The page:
“Our own WS” is usually the expression used to describe Wole Soyinka by Africans when ‘hailing’ the cerebral literary sage. WS is largely used to refer to Williams Shakespeare who has been dubbed as the father of Literature. Among many other things, the sameness of their names (the same first letters) shows that indeed Wole Soyinka is the African Williams Shakespeare, if not more…
The literary giant clocks 86 today and odunews.com brings to you some unknown facts about the first African to win the Nobel Prize for Literature, Wole Soyinka:
1. The Son of a Preacher and an Activist
WS’ father Samuel Ayodele Soyinka was a prominent Anglican minister and headmaster. His mother, Grace Eniola Soyinka, who was called “Wild Christian,” was a shopkeeper and local activist. As a child, he lived in an Anglican mission compound, learning the Christian teachings of his parents, as well as the Yoruba spiritualism and tribal customs of his grandfather. (source:biography.com) Wole’s inquisitiveness prompted adults around him to warn one another that:“He will kill you with his questions.” Wole Soyinka later became an atheist at some point in his life and still largely talks about the many negatives of Religion in the society.
2. Wole Soyinka’s influential family
Wole’s mother, Grace, was a member of the Ransome-Kuti family, known for its contributions to Nigerian art, religion, education, medicine and politics. His cousins include activists Beko Ransome-Kuti and Yemisi Ransome-Kuti, musician Fela Kuti, and Health Minister Olikoye Ransome-Kuti.
3. Wole Soyinka’s First Play?
In the late 1950s Soyinka wrote his first important play, A Dance of the Forests, which satirized the Nigerian political elite. From 1958 to 1959, Soyinka was a dramaturgist at the Royal Court Theatre in London. In 1960, he was awarded a Rockefeller fellowship and returned to Nigeria to study African drama.
4. Accomplished Dramaturgist
In 1960, he founded the theater group, The 1960 Masks, and in 1964, the Orisun Theatre Company, in which he produced his own plays and performed as an actor. He has periodically been a visiting professor at the universities of Cambridge, Sheffield, and Yale.
5. Wole Soyinka is a Cultist!
When the word cultist is said, it now primarily invokes the worst form of evil. That, however, wasn’t the aim of the inquisitive radical Wole Soyinka when he, alongside six others set up the first ‘cult group’ in Nigeria. While pursuing a degree in English literature, Greek, and Western history at University College in Ibadan, Wole helped found the Pyrates Confraternity. As against what plays out in Nigerian Universities today, the Pyrates was built as an anti-corruption and justice-seeking student organization, themes that would play into much of his later work.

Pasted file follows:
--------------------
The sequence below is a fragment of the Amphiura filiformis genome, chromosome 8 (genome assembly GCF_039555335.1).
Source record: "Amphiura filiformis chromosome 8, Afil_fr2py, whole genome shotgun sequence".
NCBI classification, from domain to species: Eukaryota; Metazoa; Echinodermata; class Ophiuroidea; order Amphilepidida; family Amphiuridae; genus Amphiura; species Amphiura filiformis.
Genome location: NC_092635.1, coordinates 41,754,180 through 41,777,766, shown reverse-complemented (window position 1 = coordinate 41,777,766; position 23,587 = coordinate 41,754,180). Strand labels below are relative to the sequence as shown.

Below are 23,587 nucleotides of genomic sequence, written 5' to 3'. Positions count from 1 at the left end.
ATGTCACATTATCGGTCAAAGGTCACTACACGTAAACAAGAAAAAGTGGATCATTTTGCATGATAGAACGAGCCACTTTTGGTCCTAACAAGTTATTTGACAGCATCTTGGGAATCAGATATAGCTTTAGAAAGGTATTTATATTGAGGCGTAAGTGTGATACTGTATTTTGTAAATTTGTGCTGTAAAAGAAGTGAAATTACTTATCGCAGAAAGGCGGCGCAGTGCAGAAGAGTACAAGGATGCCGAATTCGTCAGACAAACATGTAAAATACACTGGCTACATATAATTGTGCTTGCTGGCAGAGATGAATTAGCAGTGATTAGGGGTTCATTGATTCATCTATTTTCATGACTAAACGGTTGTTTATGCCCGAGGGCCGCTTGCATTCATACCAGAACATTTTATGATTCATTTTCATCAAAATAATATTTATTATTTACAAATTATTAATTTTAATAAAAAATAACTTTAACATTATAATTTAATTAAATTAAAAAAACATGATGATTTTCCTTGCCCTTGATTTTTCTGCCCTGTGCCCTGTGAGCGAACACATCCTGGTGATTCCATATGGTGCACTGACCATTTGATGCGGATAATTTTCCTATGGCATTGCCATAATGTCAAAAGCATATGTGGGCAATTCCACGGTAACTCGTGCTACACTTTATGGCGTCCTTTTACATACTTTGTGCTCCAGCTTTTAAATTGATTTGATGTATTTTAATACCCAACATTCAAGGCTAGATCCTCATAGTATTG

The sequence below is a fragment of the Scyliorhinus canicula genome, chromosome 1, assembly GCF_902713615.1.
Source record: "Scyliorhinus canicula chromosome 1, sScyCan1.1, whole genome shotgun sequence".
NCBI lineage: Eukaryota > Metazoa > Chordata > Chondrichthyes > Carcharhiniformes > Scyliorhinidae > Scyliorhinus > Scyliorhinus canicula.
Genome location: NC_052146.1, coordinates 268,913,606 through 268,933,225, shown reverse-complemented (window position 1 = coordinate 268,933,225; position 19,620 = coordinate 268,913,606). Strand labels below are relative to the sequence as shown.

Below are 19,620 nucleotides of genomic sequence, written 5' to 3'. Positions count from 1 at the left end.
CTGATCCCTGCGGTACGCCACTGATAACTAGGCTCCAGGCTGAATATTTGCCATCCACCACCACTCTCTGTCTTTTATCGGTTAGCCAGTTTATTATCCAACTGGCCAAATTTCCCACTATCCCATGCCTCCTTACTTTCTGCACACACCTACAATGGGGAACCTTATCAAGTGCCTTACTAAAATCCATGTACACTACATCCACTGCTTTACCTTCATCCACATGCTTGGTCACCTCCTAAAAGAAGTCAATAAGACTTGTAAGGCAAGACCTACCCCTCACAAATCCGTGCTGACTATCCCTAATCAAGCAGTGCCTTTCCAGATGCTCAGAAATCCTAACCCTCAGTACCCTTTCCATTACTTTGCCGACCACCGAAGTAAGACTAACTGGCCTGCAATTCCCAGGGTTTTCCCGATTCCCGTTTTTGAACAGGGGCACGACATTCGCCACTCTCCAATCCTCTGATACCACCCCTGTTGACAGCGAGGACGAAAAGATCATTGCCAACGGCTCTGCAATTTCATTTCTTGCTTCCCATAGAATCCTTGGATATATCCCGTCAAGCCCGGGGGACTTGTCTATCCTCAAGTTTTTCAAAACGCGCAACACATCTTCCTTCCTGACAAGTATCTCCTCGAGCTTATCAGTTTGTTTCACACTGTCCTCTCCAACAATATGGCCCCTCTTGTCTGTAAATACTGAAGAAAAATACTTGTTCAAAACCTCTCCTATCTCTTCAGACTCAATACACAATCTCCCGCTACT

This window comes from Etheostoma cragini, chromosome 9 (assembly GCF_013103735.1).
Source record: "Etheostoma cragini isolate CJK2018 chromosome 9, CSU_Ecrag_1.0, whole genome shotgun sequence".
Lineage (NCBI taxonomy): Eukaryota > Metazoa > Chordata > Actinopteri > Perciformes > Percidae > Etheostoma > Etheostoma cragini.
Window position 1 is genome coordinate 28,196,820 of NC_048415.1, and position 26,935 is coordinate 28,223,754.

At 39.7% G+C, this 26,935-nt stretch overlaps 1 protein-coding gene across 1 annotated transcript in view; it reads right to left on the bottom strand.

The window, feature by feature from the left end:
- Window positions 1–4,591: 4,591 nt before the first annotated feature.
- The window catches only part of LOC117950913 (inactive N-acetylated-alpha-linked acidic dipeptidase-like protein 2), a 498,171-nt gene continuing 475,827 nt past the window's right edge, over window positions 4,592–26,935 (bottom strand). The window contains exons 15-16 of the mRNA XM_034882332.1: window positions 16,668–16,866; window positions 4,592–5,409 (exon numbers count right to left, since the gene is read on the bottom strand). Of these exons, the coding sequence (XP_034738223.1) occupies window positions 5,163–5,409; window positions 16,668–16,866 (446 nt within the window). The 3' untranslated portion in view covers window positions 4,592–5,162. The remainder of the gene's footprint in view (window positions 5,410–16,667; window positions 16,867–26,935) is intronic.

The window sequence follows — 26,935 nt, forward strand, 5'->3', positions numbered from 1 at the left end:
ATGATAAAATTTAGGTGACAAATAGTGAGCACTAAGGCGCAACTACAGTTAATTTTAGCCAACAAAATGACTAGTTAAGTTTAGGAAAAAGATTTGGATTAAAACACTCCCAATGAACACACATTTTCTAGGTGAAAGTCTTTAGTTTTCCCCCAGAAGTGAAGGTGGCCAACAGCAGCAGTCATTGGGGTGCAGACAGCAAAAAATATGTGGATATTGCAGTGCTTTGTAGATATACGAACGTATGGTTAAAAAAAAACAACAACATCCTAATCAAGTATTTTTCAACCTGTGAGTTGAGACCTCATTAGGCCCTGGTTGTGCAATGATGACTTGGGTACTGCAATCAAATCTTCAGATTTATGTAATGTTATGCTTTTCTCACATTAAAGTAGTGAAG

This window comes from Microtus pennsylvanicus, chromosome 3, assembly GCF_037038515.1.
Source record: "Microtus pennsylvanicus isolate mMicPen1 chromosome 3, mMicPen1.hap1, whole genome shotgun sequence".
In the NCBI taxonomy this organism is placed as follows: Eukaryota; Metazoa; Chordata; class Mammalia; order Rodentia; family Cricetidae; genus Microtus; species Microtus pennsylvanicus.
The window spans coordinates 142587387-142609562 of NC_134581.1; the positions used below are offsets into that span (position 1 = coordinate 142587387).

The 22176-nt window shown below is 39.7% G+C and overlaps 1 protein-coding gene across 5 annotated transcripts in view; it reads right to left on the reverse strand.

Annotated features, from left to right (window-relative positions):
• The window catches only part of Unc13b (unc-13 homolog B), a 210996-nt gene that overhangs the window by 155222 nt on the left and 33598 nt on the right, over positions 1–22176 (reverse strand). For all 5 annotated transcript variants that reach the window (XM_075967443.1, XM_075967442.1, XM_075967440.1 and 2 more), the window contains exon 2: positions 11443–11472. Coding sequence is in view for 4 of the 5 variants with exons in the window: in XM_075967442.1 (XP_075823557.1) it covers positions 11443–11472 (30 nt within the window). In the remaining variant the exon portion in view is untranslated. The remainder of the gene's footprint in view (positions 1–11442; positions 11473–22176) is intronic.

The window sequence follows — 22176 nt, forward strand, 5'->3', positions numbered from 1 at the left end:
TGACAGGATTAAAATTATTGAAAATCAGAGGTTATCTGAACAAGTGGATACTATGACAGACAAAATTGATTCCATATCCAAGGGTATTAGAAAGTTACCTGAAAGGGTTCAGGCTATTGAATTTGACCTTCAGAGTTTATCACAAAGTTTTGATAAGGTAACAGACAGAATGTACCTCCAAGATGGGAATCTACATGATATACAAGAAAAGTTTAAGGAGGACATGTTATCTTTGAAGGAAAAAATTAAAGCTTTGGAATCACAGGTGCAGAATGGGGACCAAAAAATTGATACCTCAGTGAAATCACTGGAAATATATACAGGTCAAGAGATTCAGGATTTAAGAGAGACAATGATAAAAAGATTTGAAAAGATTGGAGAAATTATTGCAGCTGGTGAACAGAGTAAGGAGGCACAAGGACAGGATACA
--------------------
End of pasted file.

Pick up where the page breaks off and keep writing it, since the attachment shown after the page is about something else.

6. Marital Life and Health?
Soyinka has been married three times. He married British writer Barbara Dixon in 1958; Olaide Idowu, a Nigerian librarian, in 1963; and Folake Doherty, his current wife, in 1989. In 2014, Soyinka revealed he was diagnosed with prostate cancer and cured 10 months after treatment.
7. Prison and Literature
Quite a confusing heading but when Wole Soyinka comes to mind, one can readily see the connection between Prison and Literature. WS, being a vocal activist, has had to spend a whole lot of time in prison. He was arrested during the civil war in Nigeria and was imprisoned in 1964 after being accused of making political radio broadcasts disputing published election results. Most of his famous works were written during his 22-month imprisonment. He smuggled in materials such as books, pens and paper. The content of his works at that time was focused on criticizing the Nigerian government that was restricting his freedom.
8. Wole in Exile
After resigning from his professorial duties at the University of Ibadan in April 1971, he spent five years of voluntary exile in Europe. During this time, he worked as the editor of “Transition,” Nigeria’s leading intellectual journal.
9. Asides the play texts and poems…
Wole Soyinka has published hundreds of literary works and has focused more on drama and poetry. He has however written two novels, The Interpreters (1965) and Season of Anomy (1973), as well as autobiographical works including The Man Died: Prison Notes (1972), a gripping account of his prison experience, and Aké ( 1981), a memoir about his childhood. Myth, Literature and the African World (1975) is a collection of Soyinka’s literary essays.
10. Netflix Deal
Wole Soyinka’s satirical play “Death and the King’s Horseman” will be adapted into film after the owner of Ebony Life Tv, Mo Abudu bagged a partnership deal with an American media streaming service, Netflix. Netflix announced that it will partner Mo to create new content from the west African nation.
Reacting to the partnership deal, Soyinka expressed delight over how Mo Abudu has been thriving in the male-dominated filmmaking scene.
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